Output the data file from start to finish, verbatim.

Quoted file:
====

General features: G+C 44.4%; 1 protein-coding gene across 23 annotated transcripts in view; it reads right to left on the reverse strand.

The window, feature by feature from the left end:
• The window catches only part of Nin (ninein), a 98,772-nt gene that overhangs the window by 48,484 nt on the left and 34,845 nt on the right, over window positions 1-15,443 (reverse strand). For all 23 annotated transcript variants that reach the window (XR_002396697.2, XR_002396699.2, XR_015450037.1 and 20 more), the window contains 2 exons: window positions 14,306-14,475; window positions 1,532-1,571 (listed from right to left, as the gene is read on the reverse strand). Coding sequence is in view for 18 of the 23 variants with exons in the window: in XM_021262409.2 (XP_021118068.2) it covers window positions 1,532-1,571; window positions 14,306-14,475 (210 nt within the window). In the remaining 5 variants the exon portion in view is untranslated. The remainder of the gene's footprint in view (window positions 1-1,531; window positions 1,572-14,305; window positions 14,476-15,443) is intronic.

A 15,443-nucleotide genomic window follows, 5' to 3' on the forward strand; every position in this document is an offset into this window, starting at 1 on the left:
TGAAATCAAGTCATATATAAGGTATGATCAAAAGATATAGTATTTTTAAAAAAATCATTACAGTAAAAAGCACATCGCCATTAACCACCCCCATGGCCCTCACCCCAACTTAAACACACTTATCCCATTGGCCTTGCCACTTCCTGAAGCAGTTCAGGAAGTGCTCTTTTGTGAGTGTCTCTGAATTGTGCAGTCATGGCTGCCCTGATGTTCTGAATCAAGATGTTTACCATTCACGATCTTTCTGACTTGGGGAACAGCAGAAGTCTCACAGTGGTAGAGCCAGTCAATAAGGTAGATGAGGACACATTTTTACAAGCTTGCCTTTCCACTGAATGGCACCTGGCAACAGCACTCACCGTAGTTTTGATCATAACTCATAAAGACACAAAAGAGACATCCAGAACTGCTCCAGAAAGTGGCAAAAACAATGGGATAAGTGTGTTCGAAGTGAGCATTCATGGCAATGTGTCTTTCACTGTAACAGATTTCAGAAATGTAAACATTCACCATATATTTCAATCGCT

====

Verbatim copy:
General features: G+C 44.4%; 1 protein-coding gene across 23 annotated transcripts in view; it reads right to left on the reverse strand.

The window, feature by feature from the left end:
• The window catches only part of Nin (ninein), a 98,772-nt gene that overhangs the window by 48,484 nt on the left and 34,845 nt on the right, over window positions 1-15,443 (reverse strand). For all 23 annotated transcript variants that reach the window (XR_002396697.2, XR_002396699.2, XR_015450037.1 and 20 more), the window contains 2 exons: window positions 14,306-14,475; window positions 1,532-1,571 (listed from right to left, as the gene is read on the reverse strand). Coding sequence is in view for 18 of the 23 variants with exons in the window: in XM_021262409.2 (XP_021118068.2) it covers window positions 1,532-1,571; window positions 14,306-14,475 (210 nt within the window). In the remaining 5 variants the exon portion in view is untranslated. The remainder of the gene's footprint in view (window positions 1-1,531; window positions 1,572-14,305; window positions 14,476-15,443) is intronic.

A 15,443-nucleotide genomic window follows, 5' to 3' on the forward strand; every position in this document is an offset into this window, starting at 1 on the left:
TGAAATCAAGTCATATATAAGGTATGATCAAAAGATATAGTATTTTTAAAAAAATCATTACAGTAAAAAGCACATCGCCATTAACCACCCCCATGGCCCTCACCCCAACTTAAACACACTTATCCCATTGGCCTTGCCACTTCCTGAAGCAGTTCAGGAAGTGCTCTTTTGTGAGTGTCTCTGAATTGTGCAGTCATGGCTGCCCTGATGTTCTGAATCAAGATGTTTACCATTCACGATCTTTCTGACTTGGGGAACAGCAGAAGTCTCACAGTGGTAGAGCCAGTCAATAAGGTAGATGAGGACACATTTTTACAAGCTTGCCTTTCCACTGAATGGCACCTGGCAACAGCACTCACCGTAGTTTTGATCATAACTCATAAAGACACAAAAGAGACATCCAGAACTGCTCCAGAAAGTGGCAAAAACAATGGGATAAGTGTGTTCGAAGTGAGCATTCATGGCAATGTGTCTTTCACTGTAACAGATTTCAGAAATGTAAACATTCACCATATATTTCAATCGCT